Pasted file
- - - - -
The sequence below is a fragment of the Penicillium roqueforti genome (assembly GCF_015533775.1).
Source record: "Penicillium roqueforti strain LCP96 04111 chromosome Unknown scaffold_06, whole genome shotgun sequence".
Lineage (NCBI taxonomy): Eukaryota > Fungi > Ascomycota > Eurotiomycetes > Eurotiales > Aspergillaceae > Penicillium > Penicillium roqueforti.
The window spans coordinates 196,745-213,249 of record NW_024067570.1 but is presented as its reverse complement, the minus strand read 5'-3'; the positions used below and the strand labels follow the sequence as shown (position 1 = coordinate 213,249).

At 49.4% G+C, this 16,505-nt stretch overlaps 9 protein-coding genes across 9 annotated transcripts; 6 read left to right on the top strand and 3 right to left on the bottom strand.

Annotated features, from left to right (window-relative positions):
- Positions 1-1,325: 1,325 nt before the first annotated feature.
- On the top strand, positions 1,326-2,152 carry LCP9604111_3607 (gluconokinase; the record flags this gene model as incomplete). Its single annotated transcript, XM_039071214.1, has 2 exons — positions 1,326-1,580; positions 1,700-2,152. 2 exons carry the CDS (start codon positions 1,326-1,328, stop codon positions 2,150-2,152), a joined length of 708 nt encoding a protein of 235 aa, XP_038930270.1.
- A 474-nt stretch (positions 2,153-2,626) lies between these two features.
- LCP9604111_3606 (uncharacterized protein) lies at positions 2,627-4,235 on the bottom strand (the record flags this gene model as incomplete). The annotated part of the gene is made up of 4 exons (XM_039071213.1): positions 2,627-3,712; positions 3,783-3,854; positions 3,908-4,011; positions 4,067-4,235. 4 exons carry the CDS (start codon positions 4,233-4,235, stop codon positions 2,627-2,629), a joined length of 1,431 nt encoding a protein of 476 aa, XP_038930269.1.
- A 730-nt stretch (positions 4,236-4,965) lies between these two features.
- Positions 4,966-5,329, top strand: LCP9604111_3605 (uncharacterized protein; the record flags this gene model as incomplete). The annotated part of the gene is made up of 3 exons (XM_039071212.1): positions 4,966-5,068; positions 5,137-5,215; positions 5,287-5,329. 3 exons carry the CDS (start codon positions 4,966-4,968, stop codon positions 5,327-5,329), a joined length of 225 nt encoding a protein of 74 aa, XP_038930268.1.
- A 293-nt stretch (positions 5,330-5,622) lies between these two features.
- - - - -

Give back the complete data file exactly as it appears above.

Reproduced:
The sequence below is a fragment of the Penicillium roqueforti genome (assembly GCF_015533775.1).
Source record: "Penicillium roqueforti strain LCP96 04111 chromosome Unknown scaffold_06, whole genome shotgun sequence".
Lineage (NCBI taxonomy): Eukaryota > Fungi > Ascomycota > Eurotiomycetes > Eurotiales > Aspergillaceae > Penicillium > Penicillium roqueforti.
The window spans coordinates 196,745-213,249 of record NW_024067570.1 but is presented as its reverse complement, the minus strand read 5'-3'; the positions used below and the strand labels follow the sequence as shown (position 1 = coordinate 213,249).

At 49.4% G+C, this 16,505-nt stretch overlaps 9 protein-coding genes across 9 annotated transcripts; 6 read left to right on the top strand and 3 right to left on the bottom strand.

Annotated features, from left to right (window-relative positions):
- Positions 1-1,325: 1,325 nt before the first annotated feature.
- On the top strand, positions 1,326-2,152 carry LCP9604111_3607 (gluconokinase; the record flags this gene model as incomplete). Its single annotated transcript, XM_039071214.1, has 2 exons — positions 1,326-1,580; positions 1,700-2,152. 2 exons carry the CDS (start codon positions 1,326-1,328, stop codon positions 2,150-2,152), a joined length of 708 nt encoding a protein of 235 aa, XP_038930270.1.
- A 474-nt stretch (positions 2,153-2,626) lies between these two features.
- LCP9604111_3606 (uncharacterized protein) lies at positions 2,627-4,235 on the bottom strand (the record flags this gene model as incomplete). The annotated part of the gene is made up of 4 exons (XM_039071213.1): positions 2,627-3,712; positions 3,783-3,854; positions 3,908-4,011; positions 4,067-4,235. 4 exons carry the CDS (start codon positions 4,233-4,235, stop codon positions 2,627-2,629), a joined length of 1,431 nt encoding a protein of 476 aa, XP_038930269.1.
- A 730-nt stretch (positions 4,236-4,965) lies between these two features.
- Positions 4,966-5,329, top strand: LCP9604111_3605 (uncharacterized protein; the record flags this gene model as incomplete). The annotated part of the gene is made up of 3 exons (XM_039071212.1): positions 4,966-5,068; positions 5,137-5,215; positions 5,287-5,329. 3 exons carry the CDS (start codon positions 4,966-4,968, stop codon positions 5,327-5,329), a joined length of 225 nt encoding a protein of 74 aa, XP_038930268.1.
- A 293-nt stretch (positions 5,330-5,622) lies between these two features.